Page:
BURNLEY Football Club chief executive Paul Fletcher has warned the Turf Moor redevelopment will be delayed because of the credit crunch.

But he insists the proposed £20million facelift will still go ahead.

Although planning permission for Phase One of six was granted in April and set to get underway this summer, work has yet to start on the £2.25m three-storey player and media centre, which would link the Jimmy McIlroy and James Hargreaves Stands and include new changing rooms.

Plans have also been drawn up for Phase Two, which involves the demolition and rebuilding of the David Fishwick (Cricket Field) Stand.

But the current crisis within the global financial market has already impacted on the Clarets, with officials now re-analysing and amending the original designs for both Turf Moor and the Gawthorpe training ground to find a more cost-effective way for work to be carried out.

“I think it’s fair to say the credit crunch has affected every development in the UK, and we’re no different,” Fletcher said.

“We are constantly analysing things and will continue to do so - talking to architects and developers - and we won’t press the button on the project until we have funding.

“We have planning permission for Phase One but we are completely re-analysing it, and discussing it with the chairman and Brendan Flood, to see if the relocation of the dressing rooms, for example, is the right thing to do, or if we could do it a different way.

“Clearly this will slow the process down rather than quicken it up.”

Plans for a hotel as part of Phase Two have already been amended, but that is more as a result of market research than the credit crunch.

It was initially expected that the facility within the new one-tier stand would consist of 120 rooms but, while there was demand for a new hotel in the area, the capacity was too large and this number has since been reduced to around 80 rooms.

“We are not rushing blindly into anything, neither are we expecting to shelve anything. Sooner or later we will start building and the new stand will go up, but we won’t be doing anything that will cause Burnley Football Club long-term difficulties,” said Fletcher.

“It’s just like a family who are considering moving from a small cottage into a big four-bedroom house - you have to evaluate everything.

“I’ve always said this football club is in a safe pair of hands with Barry Kilby as chairman.

“We are looking to see what we can afford, where the money’s coming from and how it is best spent.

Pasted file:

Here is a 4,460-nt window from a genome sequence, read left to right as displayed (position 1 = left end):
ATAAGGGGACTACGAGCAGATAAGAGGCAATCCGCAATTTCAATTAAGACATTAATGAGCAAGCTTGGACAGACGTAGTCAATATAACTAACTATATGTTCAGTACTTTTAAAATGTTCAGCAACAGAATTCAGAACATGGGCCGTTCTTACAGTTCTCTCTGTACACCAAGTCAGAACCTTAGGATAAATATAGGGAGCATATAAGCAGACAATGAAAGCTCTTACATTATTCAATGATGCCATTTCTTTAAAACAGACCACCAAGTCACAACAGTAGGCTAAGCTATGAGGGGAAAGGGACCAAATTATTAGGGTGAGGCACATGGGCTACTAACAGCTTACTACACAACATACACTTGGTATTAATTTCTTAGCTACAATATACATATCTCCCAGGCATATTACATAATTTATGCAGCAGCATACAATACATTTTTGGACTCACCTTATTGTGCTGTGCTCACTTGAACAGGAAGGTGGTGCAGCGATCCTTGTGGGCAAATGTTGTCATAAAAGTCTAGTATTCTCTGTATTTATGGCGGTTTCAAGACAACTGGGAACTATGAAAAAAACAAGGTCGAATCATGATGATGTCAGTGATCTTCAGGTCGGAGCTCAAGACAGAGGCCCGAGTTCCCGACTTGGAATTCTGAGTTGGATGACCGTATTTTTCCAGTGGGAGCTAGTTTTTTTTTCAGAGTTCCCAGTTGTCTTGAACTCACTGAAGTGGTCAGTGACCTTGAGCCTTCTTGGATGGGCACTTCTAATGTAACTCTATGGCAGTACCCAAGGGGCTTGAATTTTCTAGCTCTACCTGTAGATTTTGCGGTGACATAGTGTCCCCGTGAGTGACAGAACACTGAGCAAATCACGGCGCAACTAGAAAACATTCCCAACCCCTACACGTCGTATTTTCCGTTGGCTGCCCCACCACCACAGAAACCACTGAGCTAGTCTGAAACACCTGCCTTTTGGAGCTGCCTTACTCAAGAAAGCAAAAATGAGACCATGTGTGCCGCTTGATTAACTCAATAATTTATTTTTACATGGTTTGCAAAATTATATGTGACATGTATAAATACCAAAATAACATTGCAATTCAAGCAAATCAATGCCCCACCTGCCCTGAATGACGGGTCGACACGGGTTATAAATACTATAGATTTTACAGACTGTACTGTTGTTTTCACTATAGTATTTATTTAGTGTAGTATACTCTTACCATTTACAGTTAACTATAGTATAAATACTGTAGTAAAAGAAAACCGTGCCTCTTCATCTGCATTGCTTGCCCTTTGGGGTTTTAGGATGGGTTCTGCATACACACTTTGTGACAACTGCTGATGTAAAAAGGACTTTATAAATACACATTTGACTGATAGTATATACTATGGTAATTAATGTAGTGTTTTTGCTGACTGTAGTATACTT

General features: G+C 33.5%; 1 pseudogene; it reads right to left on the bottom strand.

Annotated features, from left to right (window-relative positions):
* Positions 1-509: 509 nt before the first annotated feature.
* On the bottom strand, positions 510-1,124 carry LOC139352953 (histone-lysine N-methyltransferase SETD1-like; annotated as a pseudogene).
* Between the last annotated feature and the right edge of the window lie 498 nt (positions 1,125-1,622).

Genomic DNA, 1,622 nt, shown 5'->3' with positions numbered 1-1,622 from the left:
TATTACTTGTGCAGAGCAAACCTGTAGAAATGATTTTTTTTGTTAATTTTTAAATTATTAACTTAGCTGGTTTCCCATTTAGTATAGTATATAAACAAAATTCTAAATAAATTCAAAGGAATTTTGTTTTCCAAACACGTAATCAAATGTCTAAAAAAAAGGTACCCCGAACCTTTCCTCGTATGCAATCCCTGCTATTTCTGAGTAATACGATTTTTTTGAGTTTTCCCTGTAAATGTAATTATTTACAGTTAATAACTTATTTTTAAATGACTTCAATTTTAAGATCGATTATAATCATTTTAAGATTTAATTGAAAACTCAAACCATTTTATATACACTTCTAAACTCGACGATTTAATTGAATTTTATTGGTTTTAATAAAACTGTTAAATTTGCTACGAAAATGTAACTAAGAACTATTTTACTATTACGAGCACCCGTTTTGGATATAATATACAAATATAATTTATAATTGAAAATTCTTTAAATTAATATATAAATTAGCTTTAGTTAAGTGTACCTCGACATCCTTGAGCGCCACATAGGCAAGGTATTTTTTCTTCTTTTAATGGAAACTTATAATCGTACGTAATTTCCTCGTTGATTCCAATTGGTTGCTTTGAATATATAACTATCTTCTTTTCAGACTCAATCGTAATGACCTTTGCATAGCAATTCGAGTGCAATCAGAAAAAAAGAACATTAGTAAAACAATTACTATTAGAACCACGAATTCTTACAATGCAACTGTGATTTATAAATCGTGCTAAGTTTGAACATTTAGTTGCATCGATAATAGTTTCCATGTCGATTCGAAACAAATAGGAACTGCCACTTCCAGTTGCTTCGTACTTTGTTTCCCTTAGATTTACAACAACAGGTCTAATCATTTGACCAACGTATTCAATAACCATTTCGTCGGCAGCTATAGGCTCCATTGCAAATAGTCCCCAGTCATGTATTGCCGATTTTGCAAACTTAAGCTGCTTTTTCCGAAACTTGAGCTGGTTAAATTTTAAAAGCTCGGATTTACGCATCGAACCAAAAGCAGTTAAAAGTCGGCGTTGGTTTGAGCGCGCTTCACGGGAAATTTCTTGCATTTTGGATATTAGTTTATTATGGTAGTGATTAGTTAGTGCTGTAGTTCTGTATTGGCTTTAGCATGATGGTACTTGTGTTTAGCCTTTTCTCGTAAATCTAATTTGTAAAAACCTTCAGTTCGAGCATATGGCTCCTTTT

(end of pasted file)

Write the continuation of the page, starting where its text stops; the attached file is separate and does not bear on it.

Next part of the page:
“We will apply for grants once the plans have been finalised, but in the middle of the credit crunch they aren’t as forthcoming as perhaps they once were. The situation is affecting everybody.

“I know some fans will be very frustrated and question why we aren’t moving forward, but we are trying to be very prudent and do what is best for the football club.”

It is a particularly poignant situation for Fletcher, who became a new record signing for Burnley in 1971 - the year the Clarets were relegated after 24 years in English football’s top and the summer after work had begun on the redevelopment of the Bee Hole End terrace and plans had been drafted for two new stands to create a capacity of around 40,000.

Nevertheless, he is confident that Burnley can avoid suffering the same fate as Liverpool, who have just announced plans to build a new ground in Stanley Park have been put on hold until the financial market stabilises.

And he believes the Clarets are in a better position to carry out work on their own ground, rather than relocating.

“My view after building three or four of these out-of-town stadia is that it becomes state of the art rather than state of the heart,” he said.

“A football club that stays on its own location, where it’s been for many years - close to the community, has massive benefits over new stadia that are built on greenfield sites, out of the town centre.

“I’m passionate about that, and that’s why I’m pleased to be back at Burnley.

“A football stadium is a community facility.

“And you only have to look at the end of last season and all the clubs who had built a new stadium and found themselves at the bottom, like Leicester, Colchester, Southampton and Coventry City.”

He added: “I was asked to look at the cost of the new Liverpool stadium and relocation to Stanley Park about seven years ago when I was working on the new Wembley.

“Back then it was a £100million project, now I am hearing figures of £300-£400m and by the time it’s finished it’s probably going to be £600-£700m, and they are only increasing the capacity by 10,000-12,000.”